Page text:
COHEN: Reconstructing the Campus (2012)

Reconstructing the Campus: Higher Education and the American Civil War by Michael David Cohen. University of Virginia Press, 2012. Cloth, ISBN: 9780813933177. $45.00.

Reconstructing the Campus examines the effect of the Civil War on American colleges and universities. Michael David Cohen concludes that the Civil War was transformative for southern higher education. Because northern colleges and universities continued on a trajectory nearly identical to that pursued before the war, the bulk of Cohen’s study investigates how the war propelled southern universities and colleges toward wholesale changes. In the postwar era, southern schools caught up with and then managed to pace northern schools along their seemingly predetermined path.  Northern schools ultimately serve as Cohen’s baseline against which he measures the South’s changes. Cohen makes the distinction that while “Northern colleges became universities after the Civil War” but not “because of the war,” southern universities developed solely as a response to the impact of the conflict (78).

To complete his study, Cohen compiled seven case studies of what he argues were representative institutions of higher education for the mid-nineteenth century: Harvard University, the College of California, Wesleyan Female College (GA), Cornell College (IA), South Carolina College, the University of Missouri, and Mount Holyoke Female Seminary (MA). The group is diverse regarding location, gender policies, range of educational options, racial inclusion, and sources of funding. Unfortunately, Cohen uses the case studies in an unbalanced way, with several of the examples serving only very minor roles. The College of California, for instance, seems disjointed from the study and is not integrated into the narrative or the arguments as fully as Cohen might intend. Although Cohen aptly illustrates his arguments using this sample, it is not entirely clear why or how these schools represented higher education in Reconstruction America.

Cohen sets out to examine change, yet one of the strengths of his work is how well he explores continuities. He provides an overview of the history of education in the United States from the colonial era to the Civil War in a concise and insightful manner.  The author engages with some of the most significant scholars of educational and institutional history, including Merle Curti, Laurence R. Veysey, and John R. Thelin. As such, this book contributes to the existing literature regarding the history of higher education, a literature that is rich with both quantitative and qualitative cultural studies.

Cohen uses the first chapter about the effect of the war on the schools to set the scene for what occurs in the postwar era. The significant conclusions come in the latter chapters, which are approached thematically and focus on the years of Reconstruction. As Cohen convincingly argues, southern colleges and universities adopted admissions guidelines that attracted student bodies similar in economic and gender diversity to northern schools. Their strides on race, however, lagged. The war also made schools more dependent on local populations and caused administrators to compete for in-state students. Cohen briefly discusses the creation of extension programs as a way to further root the schools within their surrounding communities. Finally, the last chapter contains historiographical analysis and an overly long discussion of the creation of the Bureau of Education. This departure from the main thrust of the book distracts from his sample of schools and focuses too much on the bureaucratic aspects of education.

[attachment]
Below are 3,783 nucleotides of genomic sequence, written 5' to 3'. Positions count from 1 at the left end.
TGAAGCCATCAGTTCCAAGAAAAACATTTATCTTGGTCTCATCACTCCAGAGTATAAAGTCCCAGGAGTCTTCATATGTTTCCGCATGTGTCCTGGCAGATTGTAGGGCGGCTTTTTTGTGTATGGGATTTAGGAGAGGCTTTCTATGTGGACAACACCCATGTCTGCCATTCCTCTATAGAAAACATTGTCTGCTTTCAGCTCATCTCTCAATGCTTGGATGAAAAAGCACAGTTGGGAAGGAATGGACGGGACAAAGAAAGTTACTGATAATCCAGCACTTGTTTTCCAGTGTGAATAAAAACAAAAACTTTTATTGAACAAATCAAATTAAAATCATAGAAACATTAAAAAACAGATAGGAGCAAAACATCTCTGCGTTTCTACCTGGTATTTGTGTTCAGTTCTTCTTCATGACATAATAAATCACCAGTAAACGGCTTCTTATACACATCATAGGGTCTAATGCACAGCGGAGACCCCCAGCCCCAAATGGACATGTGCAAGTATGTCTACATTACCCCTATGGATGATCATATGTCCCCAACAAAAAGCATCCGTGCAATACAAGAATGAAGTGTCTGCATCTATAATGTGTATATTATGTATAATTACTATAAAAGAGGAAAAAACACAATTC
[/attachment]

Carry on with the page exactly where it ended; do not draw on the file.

Higher education administrators today would benefit from a close reading of this book. Other than the reference to race, it would be hard to discern whether Cohen was talking about 1866 or 2014 when he writes that “The University of South Carolina continued to teach the classics, but now it also trained the state’s young white men to earn a living” (83). The dependence of the nation’s institutions on federal and state funding, donations, and tuition during Reconstruction also echoes loudly across today’s campuses. Just as colleges and universities after the war sought to determine the educational priorities of “the nation as a whole” and to “attract new types of students,” institutions today struggle with similar issues (91).

Overall, Cohen’s book can be useful for Civil War and Reconstruction scholars. As we approach the sesquicentennial of Reconstruction, it is clear how much work is left to be done regarding its nature and consequences. Cohen’s work allows us to consider how education played a role in the nation’s development during that era.

Julie A. Mujic is Assistant Professor of History at Sacred Heart University. Her doctoral dissertation explored patriotism among students at Midwestern universities during the American Civil War.

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